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View Sample Pages : New Braunfels Herald Zeitung, March 11, 1997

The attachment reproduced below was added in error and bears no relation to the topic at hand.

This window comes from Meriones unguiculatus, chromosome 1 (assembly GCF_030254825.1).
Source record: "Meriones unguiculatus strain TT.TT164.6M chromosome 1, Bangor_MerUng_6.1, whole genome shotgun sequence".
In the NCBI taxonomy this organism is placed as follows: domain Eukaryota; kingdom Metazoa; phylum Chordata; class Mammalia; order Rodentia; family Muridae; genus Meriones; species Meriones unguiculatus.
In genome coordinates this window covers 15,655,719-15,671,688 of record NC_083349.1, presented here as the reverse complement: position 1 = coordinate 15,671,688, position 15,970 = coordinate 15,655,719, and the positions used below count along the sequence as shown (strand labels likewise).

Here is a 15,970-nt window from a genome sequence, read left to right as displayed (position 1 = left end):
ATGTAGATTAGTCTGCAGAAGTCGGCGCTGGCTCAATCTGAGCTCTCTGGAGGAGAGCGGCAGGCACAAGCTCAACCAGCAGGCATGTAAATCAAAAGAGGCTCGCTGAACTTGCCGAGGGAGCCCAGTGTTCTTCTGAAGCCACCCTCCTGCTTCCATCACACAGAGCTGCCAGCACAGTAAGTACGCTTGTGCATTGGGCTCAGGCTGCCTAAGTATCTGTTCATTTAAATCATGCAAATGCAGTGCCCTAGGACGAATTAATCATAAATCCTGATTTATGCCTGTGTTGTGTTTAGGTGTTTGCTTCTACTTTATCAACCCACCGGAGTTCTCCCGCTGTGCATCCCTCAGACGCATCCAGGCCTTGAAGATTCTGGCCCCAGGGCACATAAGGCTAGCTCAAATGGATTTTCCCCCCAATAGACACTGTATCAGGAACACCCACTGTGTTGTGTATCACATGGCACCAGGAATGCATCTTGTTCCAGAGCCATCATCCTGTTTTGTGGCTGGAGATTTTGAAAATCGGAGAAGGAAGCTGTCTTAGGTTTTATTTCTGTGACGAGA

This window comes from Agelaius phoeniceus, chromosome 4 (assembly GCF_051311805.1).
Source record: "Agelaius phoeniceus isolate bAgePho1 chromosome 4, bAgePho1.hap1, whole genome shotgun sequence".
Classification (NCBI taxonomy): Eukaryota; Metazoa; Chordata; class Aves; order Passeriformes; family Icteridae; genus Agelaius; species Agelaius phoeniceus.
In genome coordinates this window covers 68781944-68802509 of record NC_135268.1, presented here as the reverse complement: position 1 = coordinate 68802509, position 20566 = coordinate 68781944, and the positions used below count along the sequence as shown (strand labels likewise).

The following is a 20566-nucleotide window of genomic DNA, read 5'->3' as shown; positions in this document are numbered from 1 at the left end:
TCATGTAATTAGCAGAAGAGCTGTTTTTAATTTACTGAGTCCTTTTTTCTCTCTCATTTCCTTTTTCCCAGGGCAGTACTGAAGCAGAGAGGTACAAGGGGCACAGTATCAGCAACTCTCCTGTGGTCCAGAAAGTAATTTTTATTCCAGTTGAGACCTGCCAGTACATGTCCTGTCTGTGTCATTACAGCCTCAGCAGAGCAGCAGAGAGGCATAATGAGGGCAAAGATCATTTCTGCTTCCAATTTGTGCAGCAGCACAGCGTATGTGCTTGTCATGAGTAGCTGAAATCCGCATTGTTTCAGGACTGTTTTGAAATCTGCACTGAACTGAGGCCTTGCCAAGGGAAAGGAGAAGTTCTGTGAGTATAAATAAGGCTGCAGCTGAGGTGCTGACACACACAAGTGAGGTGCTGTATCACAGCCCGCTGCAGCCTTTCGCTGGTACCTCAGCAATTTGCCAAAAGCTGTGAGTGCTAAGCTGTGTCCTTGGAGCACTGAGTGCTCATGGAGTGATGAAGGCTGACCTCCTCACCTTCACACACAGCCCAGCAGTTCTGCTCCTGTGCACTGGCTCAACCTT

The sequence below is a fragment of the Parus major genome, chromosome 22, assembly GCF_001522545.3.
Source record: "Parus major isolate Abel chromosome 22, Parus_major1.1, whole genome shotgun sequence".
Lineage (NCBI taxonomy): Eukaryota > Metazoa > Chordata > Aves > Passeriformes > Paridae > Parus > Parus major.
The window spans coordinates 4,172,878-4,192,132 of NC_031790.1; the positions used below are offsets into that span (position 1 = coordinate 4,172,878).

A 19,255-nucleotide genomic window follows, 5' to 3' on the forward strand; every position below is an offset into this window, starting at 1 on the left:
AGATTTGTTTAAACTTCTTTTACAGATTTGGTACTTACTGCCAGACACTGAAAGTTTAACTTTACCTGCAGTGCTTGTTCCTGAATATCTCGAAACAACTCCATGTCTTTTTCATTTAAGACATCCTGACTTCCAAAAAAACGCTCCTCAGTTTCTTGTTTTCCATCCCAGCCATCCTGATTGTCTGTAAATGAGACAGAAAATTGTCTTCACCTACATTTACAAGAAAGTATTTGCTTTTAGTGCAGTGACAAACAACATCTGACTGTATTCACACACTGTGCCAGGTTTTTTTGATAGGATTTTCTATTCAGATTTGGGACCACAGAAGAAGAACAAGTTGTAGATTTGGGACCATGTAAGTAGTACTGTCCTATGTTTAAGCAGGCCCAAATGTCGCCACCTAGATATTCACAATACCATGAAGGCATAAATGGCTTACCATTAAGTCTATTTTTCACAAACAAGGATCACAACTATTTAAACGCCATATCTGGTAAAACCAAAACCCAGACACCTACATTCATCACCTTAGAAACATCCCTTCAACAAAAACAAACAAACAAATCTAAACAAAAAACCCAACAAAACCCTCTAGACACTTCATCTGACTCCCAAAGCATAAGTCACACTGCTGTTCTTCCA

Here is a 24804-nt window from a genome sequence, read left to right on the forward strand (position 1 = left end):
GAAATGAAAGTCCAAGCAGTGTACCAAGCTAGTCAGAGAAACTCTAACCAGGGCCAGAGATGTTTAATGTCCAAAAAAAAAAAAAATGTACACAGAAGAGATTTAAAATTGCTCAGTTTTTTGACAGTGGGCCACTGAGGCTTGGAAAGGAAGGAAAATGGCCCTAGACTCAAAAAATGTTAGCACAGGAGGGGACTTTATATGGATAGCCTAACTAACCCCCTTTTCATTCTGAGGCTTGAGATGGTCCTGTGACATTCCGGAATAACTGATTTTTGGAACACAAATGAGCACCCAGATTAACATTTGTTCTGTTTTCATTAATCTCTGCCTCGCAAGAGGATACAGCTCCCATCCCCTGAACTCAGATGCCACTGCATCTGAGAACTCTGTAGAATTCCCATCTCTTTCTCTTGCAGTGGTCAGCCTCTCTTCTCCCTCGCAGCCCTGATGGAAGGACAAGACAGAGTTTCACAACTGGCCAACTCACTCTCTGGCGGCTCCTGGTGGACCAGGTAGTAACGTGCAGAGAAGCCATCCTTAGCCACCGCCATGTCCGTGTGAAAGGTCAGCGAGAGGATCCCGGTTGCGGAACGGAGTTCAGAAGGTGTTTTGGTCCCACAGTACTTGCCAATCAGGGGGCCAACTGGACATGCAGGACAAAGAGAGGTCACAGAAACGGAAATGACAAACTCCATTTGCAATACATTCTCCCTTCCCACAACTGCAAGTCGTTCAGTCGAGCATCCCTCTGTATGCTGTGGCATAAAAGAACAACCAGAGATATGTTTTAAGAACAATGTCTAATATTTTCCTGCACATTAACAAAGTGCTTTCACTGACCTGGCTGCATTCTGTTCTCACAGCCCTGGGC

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New Braunfels Herald Zeitung (Newspaper) - March 11, 1997, New Braunfels, Texas 2 □ Herald-Zeitung □ Tuesday, March 11,1997 Jury selected in $9 million forfeiture trial By TERR! LANGFORD Associated Press HOUSTON (AP) — An FBI agent has told jurors that a notorious Mexican drug baron eluded police sent to capture him less than 24 hours after he told top officials, including Mario Ruiz Massieu, where the man was hiding. The testimony about how Juan Garcia Abrego eluded arrest in 1993 came in Monday’s testimony at the civil trial of Ruiz Massieu. It was three years later that the drug baron was arrested in the same hideout. Massieu, a former Mexican government official, is fighting the U.S. government this week for the right to keep his $9 million bank account, which U.S. officials say came from drug proceeds. Ruiz Masrieu denies that. The testimony came from FBI agent Stanley A. Pimentel, then assigned to the U.S. embassy in Mexico. He said he rushed to Mexican officials in August 1993 with news from a Texas field office that Garcia Abrego was hiding out in Monterrey, Mexico. Ruiz Massieu, then a deputy attorney general in the Mexican government, attended a meeting at which Mexican officials were given a map and address of Garcia Abrego’s hideout, Pimentel said. Pimentel said Garcia Abrego, head of the Gulf Cartel narcotics ring, was not at the hideout by the time Mexican police got there. Federal prosecutors are trying to prove this week that the money in Ruiz Massieu’s Texas Commerce Bank account was paid by drug traffickers and thereby subject to seizure. The civil trial to confiscate Ruiz Massieu’s funds began Monday afternoon after a three-woman, five-man jury was selected to hear the case before U.S. District Judge Nancy Atlanas. Former Mexican President Carlos Salinas de Gotari Salinas named Ruiz Massieu to his post in 1993, and he later became Mexico’s top drug prosecutor. The FBI agent, the first witness called, said he was told by informants that Garcia Abrego was tipped off to the impending 1993 raid. Judge Atlanas struck the statement after defense protests and the revelation that Pimentel couldn’t say how Garcia Abrego was tipped off. Campaign money, trips part of Chinese lobbying WASHINGTON (AP) — President Clinton touched off a public quarrel with the FBI by saying he should have been informed when agents told White House national security aides that China might be trying to influence U.S. elections. This latest twist in the furor surrounding foreign political donations to the Democratic Party occurred Monday as a member of Congress said the FBI told her as early as 1991 that the Chinese government was interested in making campaign contributions to sway U.S. lawmakers. And it came as Senate Republicans prepared to authorize an investigation into illegal fund-raising during the 1996 presidential and congressional campaigns. Before authorizing the probe, the Senate was expected to defeat a Democratic proposal to also look at millions of dollars in campaign “soft money’’ donations. Rep. Nancy Pelosi, D-Calif., apparently was among a small circle of lawmakers warned to look out for approaches from the Chinese, including campaign gifts that might be passed through intermediaries. The group also included California’s two Democratic senators, Dianne Feinstein and Barbara Boxer, and Sen. Daniel Patrick Moynihan, D-N.Y. Clinton on Monday ordered an investigation into why he wasn’t told when the FBI passed similar warnings to two National Security Flood crest moves Into Illinois GRANDVIEW, Ind. (AP) — Leaning against his pickup, Scott Basham stepped into chest-high waders to walk across a flooded street to what was left of his home. The year-old trailer was destroyed as Basham jtried to move it to higher ground when the Ohio River swept into town last week. He hoped to find a pair of pliers in the wreckage, where ta tad earlier put a sign that read “SS Minnow” in a joking reference to TV’s “Gflligan’s Island.” By today, the dangerous crest of the river had moved past Evansville, well protected by its 25-mile levee, and into the rural areas of western Kentucky and southern Illinois, where residents prepared for the worst. Illinois Gov. Jim Edgar declared his state's southern border a disaster area, and sandbagging was under way from Old Shawneetown to Cairo, near the confluence of the Ohio and the Mississippi River. In between, families abandoned their homes in Metropolis as rising water swamped sandbag barriers in advance of a crest not expected until Friday. Upriver, flood-ravaged towns and hamlets along more than 2*00 miles of the Ohio from Owensboro, K^f to Cincinnati began to take a close, painful look at the damage. Tornadoes and floodwater* have killed 59 people in the region since March I, and two men were missing after their canoe capsized near Owensboro. four best value LLLhipluT Delivery to local businesses. 154 8. Business IH36 (next to Adobo Cold) 529-3979 NS New Braunfels ME Minor Emergency No Need For An Appointment! Hours: Monday-Friday 10a.m. to 9p.m. Saturday 10a.m. to 5 p.m. 609-3413    226    N.    Union Concerned about high cholesterol? Sylva na Research and CTHR are looking for males and females 20-66 years of age to participate in an important medical research study Involving the treatment of high cholesterol. The study involves up to 6 visits to our Ban Antonio facility over a five month period, lf you qualify, you will receive free medical screening and cholesterol testing, and you will bs eligible to purchase a cholesterol lowering product. By participating in this study you will be paid up to $200. lf you Oro concerned about your cholesterol level, call toddy st 1’000-701-3701 to see lf you qualify for thie otudy. Council aides last June. The president and senior aides suggested they might have been more careful about accepting contributions from Asian sources had they known about the alleged Chinese scheme. The White House said the two NSC officials clearly recalled being urged “not to disseminate the information outside the briefing room.” When the FBI responded later Monday that it had “placed no restriction whatsoever” about information going up the chain of command, White House press secretary Mike McCurry said, the FBI was “in error" — leaving the White House and FBI at an embarrassing impasse. Obituaries Kenneth W. Reichert Kenneth W. Reichert, age 75, bom Nov. 21, 1921, passed away March 9, 1997. He is survived by his wife, Marinda Reichert; son and daughter-in-law Kenneth A. and Rosie Reichert of San Antonio; sons Sonny Reichert of California, Gary Kraft of New Braunfels, Karl Kraft of New Braunfels and Harlan Kraft of new Braunfels; daughter and son-in-law Barbara and Randy Miller of Louisiana; brothers Harold Reichert and Ralph Reichert of Illinois, 34 grandchildren, numerous greatgrandchildren, numerous nieces and nephews. Visitation will begin 4 p.m. Tuesday, March ll, 1997, at Mission Park Funeral Home Chapels South. Services will be Wednesday, March 12, 1997, at St. Paul Lutheran Church in New Braunfels with all to meet at the church for services to begin at noon. There will be visitation at the church beginning one hour prior to services. Arrangements are under the direction of Mission Park South, 1700 S.E. Military Drive, San Antonio. Mission Park South, San Antonio Edwin PH* ta Funeral arrangements are pending at Zoeller Funeral Home for Edwin Pelata of New Braunfels, who passed away in San Antonio Monday, March IO, 1997, at the age of 48 years.2dk tm SFUN 'crFUNERAL HOME Georgia Fay Staudt Georgia Fay Staudt of New Braunfels passed away March 9, 1997, in New Braunfels at the age of 73. She was bom Dec. 6, 1923, in Bandera, Texas. Survivors include her husband, Walter B. “Buck” Staudt of New Braunfels; son Walter Staudt Jr. of Leon Springs, Texas; daughter Sue Gabel of San Antonio; brothers Gene Fee of Bandera and Wayne Fee of Bowie, Texas; sisters Beatrice Bennet of Missouri and Lanelle Olsen of Denver, Colo.; three grandchildren and one greatgrandchild. Services will be held at 11 a.m. Wednesday, March 12, 1997, at the Pennington Chapel in San Marcos with the Rev. Gordon Graham officiating. Burial will be at the San Marcos City Cemetery. Memorial donations may be made to Hospice New Braunfels. Pennington Funeral Home, San Marcos Oscar B. Schneider Sr. Oscar B. Schneider Sr., age 81, of New Braunfels, died Saturday, March 8,* 1997, at the Colonial Manor Care Center. He was bom Nov. 21, 1915, in Guadalupe County to Ben Schneider and Mary Knodel Schneider. He married Norma Koepp .Oct. 26, 1935. Mr. Schneider was part owner of Schneider Brothers Auto Electric since 1951. He was a member of the Elk’s Lodge, Mission Valley Bowling Club, Hermann Sons No. 106 Albert Kypfer Lodge and the Solms Bowling Club. Survivors are wife Norma K. Schneider; son Oscar H. Schneider Jr. of Kingsbury; daughter and son-in-law Annie Mae and Frank Real of New Braunfels; brother Raymond W. Schneider of New Braunfels; eight grandchildren and 13 greatgrandchildren plus one niece and several nephews. He was preceded in death by a daughter-in-law, Loretta Schneider and a great-granddaughter, Joy Schneider. Funeral services were held at 3 p.m. Monday, March ll, at the Zoeller Funeral Home Chapel with Rev. Don Somerville officiating. Interment was in the Guadalupe Valley Memorial Park. Pallbearers were James Mote Jr., Paul McGinly, Douglas Real, Lonnie Eckert, Michael Schneider and Matthew Schneider. Honorary pallbearers were Eddie Boettner, Brian Real, Dennis Koepp, Raymond Schneider Jr., DeWayne Koepp, Elton Koepp Jr. and Skylar Koepp.2^ L SFUN 'crFUNERAL HOME Jack W. Barrett Jack W. Barrett, age 75, of New Braunfels, died Monday, March IO, 1997, in San Antonio. Funeral services are scheduled for 2 p.m. Wednesday, March 12, at the Zoeller Funeral Home Chapel. Graveside services will be held at 11 a.m. Thursday at Memorial Oaks Cemetery in Houston. ypelh tm SFUN \crFUNERAL HOME To have a great health care plan for MEDICARE BENEFICIARIES, you need to offer a few things •ar* i    i    V'.'.    v    "    **    ■    >•.    !• ;rvv    «    '*489    *    *    *    -    .I    ...    . OOO    ! »M'jfi lingua n Do you pay expensive premiums I AWM and copayments for your health care plan? Secure Horizons*, WTT I offered by PacifiCare of Texas, a federally qualified HMO, has low plan premiums.* And there are absolutely no deductibles* for any covered services available through Secure Horizons health care plan. Does you health care plan include coverage for prescription drugs? Secure Horizons offers a $600 annual prescription benefit and preferred medications are only $6 for a 50-day supply at contracting pharmacies. Or, our convenient mail-order service offers a 90-day supply for only $12. Is vision care part of your plan? As a member Secure Horizons, annual eye examinations are only a $6 copayment and eyeglasses are available for free (up to a $65 retail value). Just one more benefit of the Secure Horizons plan for your good health. Does your health care plan provide Dental coverage? Secure Horizons offers dental care examinations and cleanings - for a discount. Plus, over IOO common dental procedures are covered at less than their usual cost. Can you be certain your plan provides you the stability ana security you deserve? It certainly should. The fact is, we’ve been helping Texas seniors* for more than 9 years now. And we’re backed by PacifiCare Health Systems, a $2.5 billion organization. Are you covered in case of emergency? Secure Horizons has you covered. You’re covered 100% for emergency and urgently needed care anywhere in the world, when approved and medically necessary. We believe it’s important to cover you even when you’re away from home. For a free information kit with details about the benefits of wHS joining Secure Horizons, call HH 1-800-248-3988. Or, if you prefer, attend the meeting listed below. To find out how Secure Horizons has you covered. Please call for a free information kit: I SOO 2-IS-WNS SecureHorizons1 Offered by PacifiCare cf Texas Sylvan* Raaearch and Central Tex** Health Research Molly Joe’s 1153 Oasis Street New Braunfels Friday, March 14 2:00 p.m. •Secure Horizons is offered by PacifiCare of Texas, a federally qualified HMO with a Medicare Risk contract. Premiums may apply and benefits may vary thnxi^mut the HCFA approved service area. All Members must use contracting providers and continue to pay their Medicare premiums. Copayments will apply. All Medicare beneficiaries may apply For further information regarding exclusions and limitations, as well as specific cost uuonnatkm for these benefits, phrase call the number listed IWM DM* »k ;